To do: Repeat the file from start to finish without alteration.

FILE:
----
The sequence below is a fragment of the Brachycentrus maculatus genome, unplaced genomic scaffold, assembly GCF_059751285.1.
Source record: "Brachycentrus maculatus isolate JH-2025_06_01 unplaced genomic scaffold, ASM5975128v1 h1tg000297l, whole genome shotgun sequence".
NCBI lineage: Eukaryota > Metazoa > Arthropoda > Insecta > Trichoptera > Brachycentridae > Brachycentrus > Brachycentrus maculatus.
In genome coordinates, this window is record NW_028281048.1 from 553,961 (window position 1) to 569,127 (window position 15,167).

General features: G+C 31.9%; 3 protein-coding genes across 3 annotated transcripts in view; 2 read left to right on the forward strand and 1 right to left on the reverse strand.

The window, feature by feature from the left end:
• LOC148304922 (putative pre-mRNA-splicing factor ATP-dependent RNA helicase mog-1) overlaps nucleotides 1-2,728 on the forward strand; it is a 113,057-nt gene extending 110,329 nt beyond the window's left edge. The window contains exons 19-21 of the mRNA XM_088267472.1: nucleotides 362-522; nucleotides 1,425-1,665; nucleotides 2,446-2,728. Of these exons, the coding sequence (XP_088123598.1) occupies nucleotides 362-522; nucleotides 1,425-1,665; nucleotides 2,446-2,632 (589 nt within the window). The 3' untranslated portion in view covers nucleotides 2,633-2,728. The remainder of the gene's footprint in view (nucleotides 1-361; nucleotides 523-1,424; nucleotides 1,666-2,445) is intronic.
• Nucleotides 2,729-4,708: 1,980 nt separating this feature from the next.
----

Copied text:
The sequence below is a fragment of the Brachycentrus maculatus genome, unplaced genomic scaffold, assembly GCF_059751285.1.
Source record: "Brachycentrus maculatus isolate JH-2025_06_01 unplaced genomic scaffold, ASM5975128v1 h1tg000297l, whole genome shotgun sequence".
NCBI lineage: Eukaryota > Metazoa > Arthropoda > Insecta > Trichoptera > Brachycentridae > Brachycentrus > Brachycentrus maculatus.
In genome coordinates, this window is record NW_028281048.1 from 553,961 (window position 1) to 569,127 (window position 15,167).

General features: G+C 31.9%; 3 protein-coding genes across 3 annotated transcripts in view; 2 read left to right on the forward strand and 1 right to left on the reverse strand.

The window, feature by feature from the left end:
• LOC148304922 (putative pre-mRNA-splicing factor ATP-dependent RNA helicase mog-1) overlaps nucleotides 1-2,728 on the forward strand; it is a 113,057-nt gene extending 110,329 nt beyond the window's left edge. The window contains exons 19-21 of the mRNA XM_088267472.1: nucleotides 362-522; nucleotides 1,425-1,665; nucleotides 2,446-2,728. Of these exons, the coding sequence (XP_088123598.1) occupies nucleotides 362-522; nucleotides 1,425-1,665; nucleotides 2,446-2,632 (589 nt within the window). The 3' untranslated portion in view covers nucleotides 2,633-2,728. The remainder of the gene's footprint in view (nucleotides 1-361; nucleotides 523-1,424; nucleotides 1,666-2,445) is intronic.
• Nucleotides 2,729-4,708: 1,980 nt separating this feature from the next.